A Catholic man in Massachusetts didn't have much to spare, but he mailed $5 anyway.
Another woman offered to help paint the walls whenever a new mosque is built in Victoria.
Strangers, people of different faiths and from different states have sent their love to the Victoria Islamic Center members.
Since their mosque burned Jan. 28, congregation members have received more letters than they can count and more than $27,000 in mailed donations from 13 states to their post office box alone.
Abe Ajrami, a board member, said he was amazed by the diversity of those who picked up a pen or decorated a card.
"I think the worst thing you can do is label somebody and treat them according to their label," Ajrami said. "If there is one group that's suffered from this, it would be the Muslim community. With all the violence going on, we get the label of terrorist."
Ajrami thought a lot of problems could be solved if people didn't make assumptions about other people based on their religion, gender, race or even their job.
Even his assumptions about how people would react after the mosque burned down were off, he said.
"We always knew that our community was wonderful. Did we know how wonderful they are? No," Ajrami said.
Osama Hassan, the imam, added, "We could not have imagined the outpouring of support. It has turned our tears into smiles."
On Friday, a backhoe cut through the remains of the golden-domed structure on Airline Road. The demolition should be finished by next week.
For the past 15 years, passers-by often stopped and marveled at the beautiful place of worship. It helped start a conversation about Islam, and Hassan welcomed them inside.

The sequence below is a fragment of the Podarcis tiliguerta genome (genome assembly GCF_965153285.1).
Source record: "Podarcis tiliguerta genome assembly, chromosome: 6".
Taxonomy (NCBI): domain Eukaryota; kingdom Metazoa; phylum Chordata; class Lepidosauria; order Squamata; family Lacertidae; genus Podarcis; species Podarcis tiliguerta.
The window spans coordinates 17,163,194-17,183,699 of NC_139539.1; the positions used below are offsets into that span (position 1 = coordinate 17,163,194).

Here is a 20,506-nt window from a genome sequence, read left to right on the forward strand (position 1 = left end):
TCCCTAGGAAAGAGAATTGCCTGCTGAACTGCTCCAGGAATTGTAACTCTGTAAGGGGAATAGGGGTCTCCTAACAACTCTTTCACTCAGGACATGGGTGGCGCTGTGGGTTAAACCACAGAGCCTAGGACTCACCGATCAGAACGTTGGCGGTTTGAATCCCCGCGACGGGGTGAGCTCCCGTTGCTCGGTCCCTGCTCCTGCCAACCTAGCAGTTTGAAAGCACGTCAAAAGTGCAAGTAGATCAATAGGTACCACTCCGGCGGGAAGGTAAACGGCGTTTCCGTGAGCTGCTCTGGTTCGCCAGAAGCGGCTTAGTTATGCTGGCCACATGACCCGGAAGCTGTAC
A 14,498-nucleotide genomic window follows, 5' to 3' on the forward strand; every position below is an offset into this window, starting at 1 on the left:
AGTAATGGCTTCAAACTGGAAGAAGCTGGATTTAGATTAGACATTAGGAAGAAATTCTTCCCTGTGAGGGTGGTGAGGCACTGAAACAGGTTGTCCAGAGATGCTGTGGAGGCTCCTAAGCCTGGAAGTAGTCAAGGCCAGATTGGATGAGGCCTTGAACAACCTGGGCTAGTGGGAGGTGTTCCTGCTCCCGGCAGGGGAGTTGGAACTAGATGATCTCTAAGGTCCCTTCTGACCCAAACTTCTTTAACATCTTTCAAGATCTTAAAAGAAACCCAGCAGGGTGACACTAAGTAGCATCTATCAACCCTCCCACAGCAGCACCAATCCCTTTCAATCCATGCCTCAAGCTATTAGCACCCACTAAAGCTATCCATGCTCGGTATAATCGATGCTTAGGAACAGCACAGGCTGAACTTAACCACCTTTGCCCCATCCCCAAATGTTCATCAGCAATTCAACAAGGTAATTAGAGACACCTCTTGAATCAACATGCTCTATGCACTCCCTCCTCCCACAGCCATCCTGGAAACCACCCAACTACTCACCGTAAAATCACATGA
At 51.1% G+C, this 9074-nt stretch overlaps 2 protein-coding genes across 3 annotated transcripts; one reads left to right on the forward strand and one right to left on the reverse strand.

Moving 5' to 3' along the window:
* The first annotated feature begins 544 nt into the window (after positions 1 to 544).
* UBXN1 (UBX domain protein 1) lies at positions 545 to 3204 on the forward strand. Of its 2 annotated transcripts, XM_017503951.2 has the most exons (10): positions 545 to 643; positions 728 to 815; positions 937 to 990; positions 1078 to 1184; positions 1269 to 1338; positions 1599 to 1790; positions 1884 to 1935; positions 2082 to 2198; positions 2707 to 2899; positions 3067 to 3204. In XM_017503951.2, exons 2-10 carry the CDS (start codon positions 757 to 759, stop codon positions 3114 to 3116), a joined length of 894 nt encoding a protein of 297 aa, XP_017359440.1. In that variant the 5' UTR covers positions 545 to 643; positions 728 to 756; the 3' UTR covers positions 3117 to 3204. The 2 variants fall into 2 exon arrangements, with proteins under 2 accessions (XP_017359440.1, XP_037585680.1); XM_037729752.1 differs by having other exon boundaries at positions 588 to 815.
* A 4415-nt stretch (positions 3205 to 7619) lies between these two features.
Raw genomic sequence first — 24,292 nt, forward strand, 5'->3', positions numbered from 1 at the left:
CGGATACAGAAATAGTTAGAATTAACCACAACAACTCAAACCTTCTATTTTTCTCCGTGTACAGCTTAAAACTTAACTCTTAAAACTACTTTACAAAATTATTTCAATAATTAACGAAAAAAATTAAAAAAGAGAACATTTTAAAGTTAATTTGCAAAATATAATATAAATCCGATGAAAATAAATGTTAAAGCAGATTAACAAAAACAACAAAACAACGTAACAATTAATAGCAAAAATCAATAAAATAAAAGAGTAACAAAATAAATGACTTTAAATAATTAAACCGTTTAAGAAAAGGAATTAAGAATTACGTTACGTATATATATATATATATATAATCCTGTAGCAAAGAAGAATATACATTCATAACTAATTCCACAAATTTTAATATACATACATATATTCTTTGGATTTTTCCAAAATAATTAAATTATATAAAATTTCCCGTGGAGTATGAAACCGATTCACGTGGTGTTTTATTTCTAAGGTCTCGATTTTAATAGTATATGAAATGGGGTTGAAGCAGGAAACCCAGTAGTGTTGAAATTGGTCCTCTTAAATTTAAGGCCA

Since Monday, the congregation has been praying at 6:30 a.m. and at 7:45 p.m. every day in a brown building adjacent to the mosque.
It wasn't exactly set up for the purpose.
In fact, it was supposed to become a medical clinic.
Someone donated carpet for the members to kneel on, though. Electricity was restored to the building Thursday and water Friday.
Before that, members prayed by flashlight and washed their hands before prayer using water jugs outside.
Ajrami and Hassan said that although they are saddened the fire destroyed photos depicting the mosque's children growing throughout the years, they are making new memories.
"Every single one of these, our plan is to preserve them," Ajrami said of the letters. "Instead of having pictures of the fire and of the burned mosque, we're going to have these lovely wishes to remind us of the positive that came out of this."
Among the cards to be displayed in the new mosque is an anonymous card containing eight words.
It reads, "May we build a better world for tomorrow."
The Victoria Islamic Center members intend to do that - and they intend to write everyone back.